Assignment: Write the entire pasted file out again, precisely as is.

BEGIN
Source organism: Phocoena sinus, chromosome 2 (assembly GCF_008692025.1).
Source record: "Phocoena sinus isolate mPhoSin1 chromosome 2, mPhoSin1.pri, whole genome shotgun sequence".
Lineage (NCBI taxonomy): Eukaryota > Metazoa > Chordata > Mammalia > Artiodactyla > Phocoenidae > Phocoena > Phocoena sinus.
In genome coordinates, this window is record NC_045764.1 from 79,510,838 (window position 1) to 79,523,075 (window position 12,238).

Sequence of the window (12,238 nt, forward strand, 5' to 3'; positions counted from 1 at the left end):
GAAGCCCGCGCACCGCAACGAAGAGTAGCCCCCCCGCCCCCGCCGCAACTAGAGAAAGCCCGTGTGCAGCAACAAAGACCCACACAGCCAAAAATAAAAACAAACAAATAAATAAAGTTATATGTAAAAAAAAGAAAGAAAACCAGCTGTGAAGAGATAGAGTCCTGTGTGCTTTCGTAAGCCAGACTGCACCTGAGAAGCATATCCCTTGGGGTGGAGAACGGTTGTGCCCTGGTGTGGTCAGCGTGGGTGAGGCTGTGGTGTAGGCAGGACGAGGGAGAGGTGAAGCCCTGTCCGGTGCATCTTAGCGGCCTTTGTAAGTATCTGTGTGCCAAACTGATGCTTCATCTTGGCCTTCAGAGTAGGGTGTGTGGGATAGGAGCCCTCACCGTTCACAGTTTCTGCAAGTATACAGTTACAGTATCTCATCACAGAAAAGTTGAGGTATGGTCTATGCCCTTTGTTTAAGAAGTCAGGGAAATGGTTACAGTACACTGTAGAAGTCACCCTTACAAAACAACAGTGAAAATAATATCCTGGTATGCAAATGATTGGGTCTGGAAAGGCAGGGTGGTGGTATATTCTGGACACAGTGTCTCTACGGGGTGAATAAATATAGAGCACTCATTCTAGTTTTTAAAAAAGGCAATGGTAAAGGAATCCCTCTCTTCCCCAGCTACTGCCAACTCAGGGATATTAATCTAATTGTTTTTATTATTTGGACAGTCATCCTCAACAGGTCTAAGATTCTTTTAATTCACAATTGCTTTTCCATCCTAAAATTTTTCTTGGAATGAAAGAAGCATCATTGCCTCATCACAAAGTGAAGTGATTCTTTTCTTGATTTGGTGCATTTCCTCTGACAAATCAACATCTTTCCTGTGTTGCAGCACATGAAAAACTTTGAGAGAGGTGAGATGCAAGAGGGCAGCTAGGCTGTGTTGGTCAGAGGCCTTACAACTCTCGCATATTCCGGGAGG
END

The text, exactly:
Source organism: Phocoena sinus, chromosome 2 (assembly GCF_008692025.1).
Source record: "Phocoena sinus isolate mPhoSin1 chromosome 2, mPhoSin1.pri, whole genome shotgun sequence".
Lineage (NCBI taxonomy): Eukaryota > Metazoa > Chordata > Mammalia > Artiodactyla > Phocoenidae > Phocoena > Phocoena sinus.
In genome coordinates, this window is record NC_045764.1 from 79,510,838 (window position 1) to 79,523,075 (window position 12,238).

Sequence of the window (12,238 nt, forward strand, 5' to 3'; positions counted from 1 at the left end):
GAAGCCCGCGCACCGCAACGAAGAGTAGCCCCCCCGCCCCCGCCGCAACTAGAGAAAGCCCGTGTGCAGCAACAAAGACCCACACAGCCAAAAATAAAAACAAACAAATAAATAAAGTTATATGTAAAAAAAAGAAAGAAAACCAGCTGTGAAGAGATAGAGTCCTGTGTGCTTTCGTAAGCCAGACTGCACCTGAGAAGCATATCCCTTGGGGTGGAGAACGGTTGTGCCCTGGTGTGGTCAGCGTGGGTGAGGCTGTGGTGTAGGCAGGACGAGGGAGAGGTGAAGCCCTGTCCGGTGCATCTTAGCGGCCTTTGTAAGTATCTGTGTGCCAAACTGATGCTTCATCTTGGCCTTCAGAGTAGGGTGTGTGGGATAGGAGCCCTCACCGTTCACAGTTTCTGCAAGTATACAGTTACAGTATCTCATCACAGAAAAGTTGAGGTATGGTCTATGCCCTTTGTTTAAGAAGTCAGGGAAATGGTTACAGTACACTGTAGAAGTCACCCTTACAAAACAACAGTGAAAATAATATCCTGGTATGCAAATGATTGGGTCTGGAAAGGCAGGGTGGTGGTATATTCTGGACACAGTGTCTCTACGGGGTGAATAAATATAGAGCACTCATTCTAGTTTTTAAAAAAGGCAATGGTAAAGGAATCCCTCTCTTCCCCAGCTACTGCCAACTCAGGGATATTAATCTAATTGTTTTTATTATTTGGACAGTCATCCTCAACAGGTCTAAGATTCTTTTAATTCACAATTGCTTTTCCATCCTAAAATTTTTCTTGGAATGAAAGAAGCATCATTGCCTCATCACAAAGTGAAGTGATTCTTTTCTTGATTTGGTGCATTTCCTCTGACAAATCAACATCTTTCCTGTGTTGCAGCACATGAAAAACTTTGAGAGAGGTGAGATGCAAGAGGGCAGCTAGGCTGTGTTGGTCAGAGGCCTTACAACTCTCGCATATTCCGGGAGG